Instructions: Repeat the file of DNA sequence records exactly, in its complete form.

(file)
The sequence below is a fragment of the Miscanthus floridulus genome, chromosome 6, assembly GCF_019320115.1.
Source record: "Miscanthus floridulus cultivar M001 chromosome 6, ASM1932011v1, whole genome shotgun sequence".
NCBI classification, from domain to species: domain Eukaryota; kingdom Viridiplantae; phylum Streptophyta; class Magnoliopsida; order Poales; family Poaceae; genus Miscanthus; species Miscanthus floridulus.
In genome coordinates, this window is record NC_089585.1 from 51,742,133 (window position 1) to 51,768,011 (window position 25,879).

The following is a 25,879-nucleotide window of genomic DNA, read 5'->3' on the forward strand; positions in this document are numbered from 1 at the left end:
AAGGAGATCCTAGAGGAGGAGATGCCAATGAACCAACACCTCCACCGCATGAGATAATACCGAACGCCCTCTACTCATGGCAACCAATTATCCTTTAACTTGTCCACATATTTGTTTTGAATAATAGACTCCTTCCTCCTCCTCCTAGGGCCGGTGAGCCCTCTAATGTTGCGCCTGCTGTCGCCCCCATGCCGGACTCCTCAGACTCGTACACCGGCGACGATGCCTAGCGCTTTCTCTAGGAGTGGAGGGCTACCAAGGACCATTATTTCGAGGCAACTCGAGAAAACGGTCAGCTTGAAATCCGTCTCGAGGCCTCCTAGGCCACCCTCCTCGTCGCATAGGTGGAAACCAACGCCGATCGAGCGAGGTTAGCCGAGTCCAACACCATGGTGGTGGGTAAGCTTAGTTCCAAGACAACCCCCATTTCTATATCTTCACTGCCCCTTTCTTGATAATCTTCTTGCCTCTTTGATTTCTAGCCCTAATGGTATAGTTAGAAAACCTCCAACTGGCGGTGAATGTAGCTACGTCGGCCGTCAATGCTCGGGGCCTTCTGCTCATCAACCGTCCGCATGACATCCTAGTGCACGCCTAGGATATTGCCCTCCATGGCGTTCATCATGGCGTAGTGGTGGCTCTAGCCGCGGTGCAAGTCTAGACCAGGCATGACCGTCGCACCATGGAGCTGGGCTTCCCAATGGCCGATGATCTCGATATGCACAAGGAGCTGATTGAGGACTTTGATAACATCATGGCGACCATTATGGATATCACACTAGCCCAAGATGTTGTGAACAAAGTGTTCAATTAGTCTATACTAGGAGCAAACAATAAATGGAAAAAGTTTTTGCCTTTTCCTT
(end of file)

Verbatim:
The sequence below is a fragment of the Miscanthus floridulus genome, chromosome 6, assembly GCF_019320115.1.
Source record: "Miscanthus floridulus cultivar M001 chromosome 6, ASM1932011v1, whole genome shotgun sequence".
NCBI classification, from domain to species: domain Eukaryota; kingdom Viridiplantae; phylum Streptophyta; class Magnoliopsida; order Poales; family Poaceae; genus Miscanthus; species Miscanthus floridulus.
In genome coordinates, this window is record NC_089585.1 from 51,742,133 (window position 1) to 51,768,011 (window position 25,879).

The following is a 25,879-nucleotide window of genomic DNA, read 5'->3' on the forward strand; positions in this document are numbered from 1 at the left end:
AAGGAGATCCTAGAGGAGGAGATGCCAATGAACCAACACCTCCACCGCATGAGATAATACCGAACGCCCTCTACTCATGGCAACCAATTATCCTTTAACTTGTCCACATATTTGTTTTGAATAATAGACTCCTTCCTCCTCCTCCTAGGGCCGGTGAGCCCTCTAATGTTGCGCCTGCTGTCGCCCCCATGCCGGACTCCTCAGACTCGTACACCGGCGACGATGCCTAGCGCTTTCTCTAGGAGTGGAGGGCTACCAAGGACCATTATTTCGAGGCAACTCGAGAAAACGGTCAGCTTGAAATCCGTCTCGAGGCCTCCTAGGCCACCCTCCTCGTCGCATAGGTGGAAACCAACGCCGATCGAGCGAGGTTAGCCGAGTCCAACACCATGGTGGTGGGTAAGCTTAGTTCCAAGACAACCCCCATTTCTATATCTTCACTGCCCCTTTCTTGATAATCTTCTTGCCTCTTTGATTTCTAGCCCTAATGGTATAGTTAGAAAACCTCCAACTGGCGGTGAATGTAGCTACGTCGGCCGTCAATGCTCGGGGCCTTCTGCTCATCAACCGTCCGCATGACATCCTAGTGCACGCCTAGGATATTGCCCTCCATGGCGTTCATCATGGCGTAGTGGTGGCTCTAGCCGCGGTGCAAGTCTAGACCAGGCATGACCGTCGCACCATGGAGCTGGGCTTCCCAATGGCCGATGATCTCGATATGCACAAGGAGCTGATTGAGGACTTTGATAACATCATGGCGACCATTATGGATATCACACTAGCCCAAGATGTTGTGAACAAAGTGTTCAATTAGTCTATACTAGGAGCAAACAATAAATGGAAAAAGTTTTTGCCTTTTCCTT